CHRC to audit the representation of racialized people in the federal public service
Employment equity audit will look at representation of racialized people in management and executive positions across Canada’s federal public service
July 16, 2020 – Ottawa, Ontario – Canadian Human Rights Commission
The Canadian Human Rights Commission has launched an employment equity audit that will look at the representation of racialized persons in management and executive roles across Canada’s federal public service.
The audit will focus on departments and agencies that comprise 500+ employees.
This horizontal audit will identify key employment gaps as well as barriers to the recruitment, promotion and retention of racialized employees in management and executive positions in the federal public service. It will also identify best practices.
This audit comes after years of preparation to develop a new horizontal audit process that focuses on identifying systemic barriers in specific industries, and that promotes more diverse representation, especially in management positions.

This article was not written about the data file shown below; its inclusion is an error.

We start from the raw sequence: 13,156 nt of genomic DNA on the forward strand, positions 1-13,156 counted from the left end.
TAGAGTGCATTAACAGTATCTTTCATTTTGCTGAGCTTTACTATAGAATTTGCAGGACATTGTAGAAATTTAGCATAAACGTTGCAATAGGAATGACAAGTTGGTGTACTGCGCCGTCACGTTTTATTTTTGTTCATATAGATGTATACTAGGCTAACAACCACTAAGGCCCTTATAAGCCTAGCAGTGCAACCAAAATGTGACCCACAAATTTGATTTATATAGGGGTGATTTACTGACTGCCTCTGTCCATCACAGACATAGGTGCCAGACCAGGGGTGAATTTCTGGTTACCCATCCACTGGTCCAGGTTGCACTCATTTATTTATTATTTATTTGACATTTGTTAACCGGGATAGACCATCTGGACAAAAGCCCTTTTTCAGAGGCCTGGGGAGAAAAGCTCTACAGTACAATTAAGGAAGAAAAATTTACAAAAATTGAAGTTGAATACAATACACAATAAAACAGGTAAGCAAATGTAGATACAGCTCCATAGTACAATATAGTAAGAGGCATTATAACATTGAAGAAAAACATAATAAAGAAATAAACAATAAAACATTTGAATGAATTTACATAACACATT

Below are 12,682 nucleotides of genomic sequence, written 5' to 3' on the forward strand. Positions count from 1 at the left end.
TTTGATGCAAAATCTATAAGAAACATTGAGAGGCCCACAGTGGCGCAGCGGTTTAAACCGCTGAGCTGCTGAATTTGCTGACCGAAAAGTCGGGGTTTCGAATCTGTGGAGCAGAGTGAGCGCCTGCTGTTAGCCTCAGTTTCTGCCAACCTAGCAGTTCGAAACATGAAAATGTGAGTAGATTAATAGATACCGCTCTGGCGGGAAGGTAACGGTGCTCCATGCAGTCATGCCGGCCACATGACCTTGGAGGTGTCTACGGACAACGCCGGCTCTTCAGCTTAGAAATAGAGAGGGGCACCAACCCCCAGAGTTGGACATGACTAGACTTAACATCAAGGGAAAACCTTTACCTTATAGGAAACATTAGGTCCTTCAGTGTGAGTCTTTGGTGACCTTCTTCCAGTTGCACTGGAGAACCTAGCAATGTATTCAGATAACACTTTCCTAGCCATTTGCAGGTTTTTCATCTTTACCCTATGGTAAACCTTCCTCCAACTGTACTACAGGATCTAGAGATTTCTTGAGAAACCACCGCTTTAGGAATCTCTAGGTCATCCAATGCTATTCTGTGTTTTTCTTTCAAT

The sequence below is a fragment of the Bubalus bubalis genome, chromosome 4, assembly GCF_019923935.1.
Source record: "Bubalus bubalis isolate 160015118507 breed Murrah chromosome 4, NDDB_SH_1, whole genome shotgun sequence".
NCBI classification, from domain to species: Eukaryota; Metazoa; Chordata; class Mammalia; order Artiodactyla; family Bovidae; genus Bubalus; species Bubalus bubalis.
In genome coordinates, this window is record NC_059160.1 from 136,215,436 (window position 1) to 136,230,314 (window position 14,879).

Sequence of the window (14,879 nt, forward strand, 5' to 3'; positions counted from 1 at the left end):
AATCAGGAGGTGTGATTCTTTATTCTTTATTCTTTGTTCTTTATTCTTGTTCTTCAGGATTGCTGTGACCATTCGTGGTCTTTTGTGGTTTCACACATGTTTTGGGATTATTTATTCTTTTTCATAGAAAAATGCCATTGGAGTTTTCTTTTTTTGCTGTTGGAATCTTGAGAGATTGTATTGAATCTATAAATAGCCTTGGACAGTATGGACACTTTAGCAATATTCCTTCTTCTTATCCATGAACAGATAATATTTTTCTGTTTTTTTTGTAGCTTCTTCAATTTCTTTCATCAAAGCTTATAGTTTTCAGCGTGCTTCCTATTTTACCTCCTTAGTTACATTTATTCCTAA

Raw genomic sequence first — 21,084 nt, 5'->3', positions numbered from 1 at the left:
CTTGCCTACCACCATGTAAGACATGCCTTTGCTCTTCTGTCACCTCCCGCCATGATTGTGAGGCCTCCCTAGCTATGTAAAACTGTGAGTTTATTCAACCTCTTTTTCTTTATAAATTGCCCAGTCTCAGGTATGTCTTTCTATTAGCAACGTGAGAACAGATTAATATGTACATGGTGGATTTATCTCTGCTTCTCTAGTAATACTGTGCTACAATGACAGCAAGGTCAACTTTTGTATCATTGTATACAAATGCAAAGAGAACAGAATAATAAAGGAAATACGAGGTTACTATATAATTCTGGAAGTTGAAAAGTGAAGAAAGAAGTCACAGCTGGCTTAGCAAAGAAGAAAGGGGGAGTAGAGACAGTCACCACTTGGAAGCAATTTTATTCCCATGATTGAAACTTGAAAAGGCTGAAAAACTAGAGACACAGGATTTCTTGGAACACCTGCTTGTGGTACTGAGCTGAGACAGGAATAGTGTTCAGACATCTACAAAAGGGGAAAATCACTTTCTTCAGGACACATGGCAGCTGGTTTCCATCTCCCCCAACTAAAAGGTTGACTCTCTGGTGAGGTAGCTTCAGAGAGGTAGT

While racialized people are relatively well represented within the public sector in general, there are significant differences in representation rates between departments, regions and occupational groups, notably at the executive and management levels. This audit will help us identify and examine gaps in representation rates to ensure that concrete measures are taken towards progress for racialized people in the public service.
When preparations for this audit began in 2018, the Commission was at the same time embarking on an internal review of its own processes. It decided it needed to walk the talk. While the Commission has a high overall representation of employees in all four designated groups, we know there is still work to do at our management and executive levels. That is why the Commission has decided it will also undergo an independent employment equity audit. In the coming year, a third-party auditor will examine the representation of racialized people, Indigenous people and persons with disabilities within the Commission, using a GBA+ lens, to help identify barriers to employment at senior levels for designated employment equity groups.
Ultimately, this horizontal audit is about furthering the goal of Canada’s Employment Equity Act, which is to ensure that federally regulated workplaces are a reflection of the diverse society they serve. The intent of the Act is to promote representation while eliminating systemic discrimination in employment for four main groups: Indigenous people, people with disabilities, women, and racialized people.
The findings from this horizontal audit will be made public in 2022.
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